The most common format is reverse chronological and this is usually the one to go for. Sometimes, when you’re returning after a career break, a skills-based CV can be a better way of showing employers that you have the right skills. It emphasises what you’ve accomplished rather than starting with a list of jobs with dates that can be a long time in the past.
You could try both formats and see what works best for you. Write down the headings of the sections. For a reverse-chronological CV they are typically:
Most recent role (this might be your career break)
Role 3 etc (working backwards)
You can add ‘References on request’ and a section on hobbies if you wish. They are not obligatory and may take up space that could be better used. If you include a section on personal interests, make sure you are comfortable talking about them in an interview.
Don’t include personal details such as your marital status, how many children you have or your date of birth. These are not relevant to the job you are applying for. You also don’t need to have a main heading that says ‘CV’ or ‘Curriculum Vitae’.
5. Address the Career Break
At this point you’ll need to consider whether to include a section dedicated to your career break. You don't ever need to be embarrassed about taking time out to focus on your children. The career break will have added to your life experience and does not detract from all the skills and expertise you developed previously in your professional life. You are not unusual – many people take breaks for all sorts of reasons, to travel, care for relatives or because of health issue. Keep this perspective.
You don’t ever need to be embarrassed about taking time out to focus on your children. The career break will have added to your life experience and does not detract from all the skills and expertise you developed previously in your professional life.
Be positive and ambitious for yourself. Being a mum has been a big part of your life over the last few years, but when you are job hunting, don’t be tempted to diminish yourself professionally because of this time out from professional work. Remember everything you have achieved in your career and be proud. You have so much to contribute.
Should you have a section describing your career break? On one hand, you need to be honest and you should always avoid having a gap on a CV, otherwise the recruiter might wonder what you are hiding! On the other, if the break was in the past and you’ve worked since, it is not so relevant and it may not be something you need to flag up.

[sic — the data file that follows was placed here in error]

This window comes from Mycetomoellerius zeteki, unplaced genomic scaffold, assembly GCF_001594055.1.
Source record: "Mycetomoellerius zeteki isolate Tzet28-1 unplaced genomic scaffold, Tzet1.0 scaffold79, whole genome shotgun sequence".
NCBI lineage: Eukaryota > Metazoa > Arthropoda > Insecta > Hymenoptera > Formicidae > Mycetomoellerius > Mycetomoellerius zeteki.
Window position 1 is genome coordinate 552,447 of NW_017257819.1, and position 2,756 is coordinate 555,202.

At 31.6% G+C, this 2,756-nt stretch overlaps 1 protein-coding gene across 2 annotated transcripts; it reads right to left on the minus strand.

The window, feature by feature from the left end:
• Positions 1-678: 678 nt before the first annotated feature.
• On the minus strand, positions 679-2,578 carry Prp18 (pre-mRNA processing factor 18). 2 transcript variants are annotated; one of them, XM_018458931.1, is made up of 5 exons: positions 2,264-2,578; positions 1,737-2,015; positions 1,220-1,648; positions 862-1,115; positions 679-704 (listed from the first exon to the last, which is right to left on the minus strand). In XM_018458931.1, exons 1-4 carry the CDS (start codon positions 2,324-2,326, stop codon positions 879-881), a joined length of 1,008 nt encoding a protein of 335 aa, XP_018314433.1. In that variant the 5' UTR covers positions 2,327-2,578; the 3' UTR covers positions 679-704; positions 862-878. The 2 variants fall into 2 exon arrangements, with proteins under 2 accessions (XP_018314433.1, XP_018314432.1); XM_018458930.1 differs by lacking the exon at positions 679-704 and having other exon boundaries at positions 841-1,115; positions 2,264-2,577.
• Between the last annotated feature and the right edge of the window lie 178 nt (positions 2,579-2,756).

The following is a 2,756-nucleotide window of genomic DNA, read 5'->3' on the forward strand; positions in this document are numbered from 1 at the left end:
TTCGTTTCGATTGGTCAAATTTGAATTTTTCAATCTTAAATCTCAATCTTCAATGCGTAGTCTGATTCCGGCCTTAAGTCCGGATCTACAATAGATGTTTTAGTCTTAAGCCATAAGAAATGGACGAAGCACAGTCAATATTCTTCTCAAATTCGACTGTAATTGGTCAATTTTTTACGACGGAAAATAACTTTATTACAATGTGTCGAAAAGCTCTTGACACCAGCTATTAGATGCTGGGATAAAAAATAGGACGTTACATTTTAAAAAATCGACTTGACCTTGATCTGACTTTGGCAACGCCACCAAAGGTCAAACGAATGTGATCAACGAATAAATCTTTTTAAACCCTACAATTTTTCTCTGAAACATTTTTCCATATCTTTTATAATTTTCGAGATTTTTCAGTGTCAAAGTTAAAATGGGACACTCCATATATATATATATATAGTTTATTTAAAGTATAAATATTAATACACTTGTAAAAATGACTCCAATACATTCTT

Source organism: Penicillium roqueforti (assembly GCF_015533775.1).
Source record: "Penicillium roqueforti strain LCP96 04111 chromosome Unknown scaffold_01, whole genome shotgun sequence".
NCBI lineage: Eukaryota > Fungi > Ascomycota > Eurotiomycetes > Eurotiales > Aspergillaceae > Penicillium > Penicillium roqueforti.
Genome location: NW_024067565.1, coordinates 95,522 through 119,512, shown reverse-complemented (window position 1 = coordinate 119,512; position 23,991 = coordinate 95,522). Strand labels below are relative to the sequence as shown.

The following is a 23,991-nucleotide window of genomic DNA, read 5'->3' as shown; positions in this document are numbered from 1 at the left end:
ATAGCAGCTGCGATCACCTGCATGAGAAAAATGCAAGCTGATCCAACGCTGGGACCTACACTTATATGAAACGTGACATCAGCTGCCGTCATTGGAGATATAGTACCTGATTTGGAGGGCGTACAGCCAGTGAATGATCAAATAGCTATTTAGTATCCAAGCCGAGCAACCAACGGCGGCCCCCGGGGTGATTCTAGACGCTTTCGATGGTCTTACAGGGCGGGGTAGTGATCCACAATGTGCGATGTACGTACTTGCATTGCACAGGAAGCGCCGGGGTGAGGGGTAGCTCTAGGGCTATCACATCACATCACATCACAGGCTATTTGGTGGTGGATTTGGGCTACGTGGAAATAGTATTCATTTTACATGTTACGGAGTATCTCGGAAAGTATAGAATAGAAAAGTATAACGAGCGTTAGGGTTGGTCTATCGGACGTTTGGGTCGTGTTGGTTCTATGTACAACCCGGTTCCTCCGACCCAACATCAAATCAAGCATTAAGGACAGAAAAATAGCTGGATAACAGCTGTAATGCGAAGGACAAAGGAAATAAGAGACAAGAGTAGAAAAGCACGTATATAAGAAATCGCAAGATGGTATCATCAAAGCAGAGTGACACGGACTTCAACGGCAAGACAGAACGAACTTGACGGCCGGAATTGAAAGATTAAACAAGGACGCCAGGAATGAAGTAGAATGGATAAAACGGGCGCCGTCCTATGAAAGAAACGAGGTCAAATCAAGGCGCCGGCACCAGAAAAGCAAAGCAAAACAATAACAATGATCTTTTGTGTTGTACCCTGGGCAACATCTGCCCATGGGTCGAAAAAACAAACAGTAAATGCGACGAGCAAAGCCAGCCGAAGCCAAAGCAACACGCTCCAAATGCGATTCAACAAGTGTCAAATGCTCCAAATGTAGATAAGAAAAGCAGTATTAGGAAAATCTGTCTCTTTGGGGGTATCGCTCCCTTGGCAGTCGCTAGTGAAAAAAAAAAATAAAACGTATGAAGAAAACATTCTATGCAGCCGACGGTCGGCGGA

Never try and hide a break by extending the dates you worked at. However, remember you were employed while you were receiving pay from a company while on maternity leave. If you do include a section on it, make it succinct. If you used this time to volunteer you could include it here:
2012 –2108 Career break to look after children
During this time I was the Chair of the Parents Association at my children’s school, initiating and overseeing a fundraising campaign that raised over £10,000 for new school play equipment.
6. Add Work Experience
Now you can dive in with your work experience. Add in your job roles using a heading like this, with achievements and skills and listed below as bullet points:
2004–2207 Database Manager at ReadyMeals plc
· Improved customer service satisfaction by devising and setting up a database to manage orders more effectively
· Reduced the cost of software subscription by 10% by recommending and negotiating a move to a new supplier
Avoid using cliched, wishy-washy language that doesn't really mean anything! Use action words like 'directed', 'delivered' 'managed', 'led', 'researched', rather than 'did' or 'was responsible for', which are much more specific and better describe what you did. Try not to throw in meaningless phrases, like 'I am a confident individual'. Instead, evidence why you are confident about that by using an example of how you demonstrated the capability in a previous role.
If you have had quite a few similar jobs that aren't that relevant, you might want to group some. For example, you could put something like:
Early career roles in customer service working at Supply Co., Energy Ltd and ReadMeals plc
7. Qualifications and Training
Add in your exam results, professional qualifications and training courses you’ve attended. You don’t have to include GCSEs or detail out your ‘A’ levels if you have a degree and post-graduate professional qualifications.
8. Write a Personal Statement